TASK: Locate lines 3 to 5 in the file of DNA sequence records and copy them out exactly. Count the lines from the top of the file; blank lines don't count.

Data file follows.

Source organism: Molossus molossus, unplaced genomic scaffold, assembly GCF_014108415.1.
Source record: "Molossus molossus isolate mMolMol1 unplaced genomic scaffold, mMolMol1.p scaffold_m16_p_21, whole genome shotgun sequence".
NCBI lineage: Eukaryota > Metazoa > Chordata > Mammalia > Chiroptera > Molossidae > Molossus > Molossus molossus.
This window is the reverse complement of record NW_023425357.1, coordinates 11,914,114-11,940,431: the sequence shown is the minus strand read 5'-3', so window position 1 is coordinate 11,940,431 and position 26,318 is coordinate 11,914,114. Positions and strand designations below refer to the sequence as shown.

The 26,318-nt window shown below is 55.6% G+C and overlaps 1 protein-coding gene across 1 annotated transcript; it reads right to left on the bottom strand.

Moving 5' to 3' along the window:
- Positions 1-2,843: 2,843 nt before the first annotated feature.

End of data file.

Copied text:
NCBI lineage: Eukaryota > Metazoa > Chordata > Mammalia > Chiroptera > Molossidae > Molossus > Molossus molossus.
This window is the reverse complement of record NW_023425357.1, coordinates 11,914,114-11,940,431: the sequence shown is the minus strand read 5'-3', so window position 1 is coordinate 11,940,431 and position 26,318 is coordinate 11,914,114. Positions and strand designations below refer to the sequence as shown.

The 26,318-nt window shown below is 55.6% G+C and overlaps 1 protein-coding gene across 1 annotated transcript; it reads right to left on the bottom strand.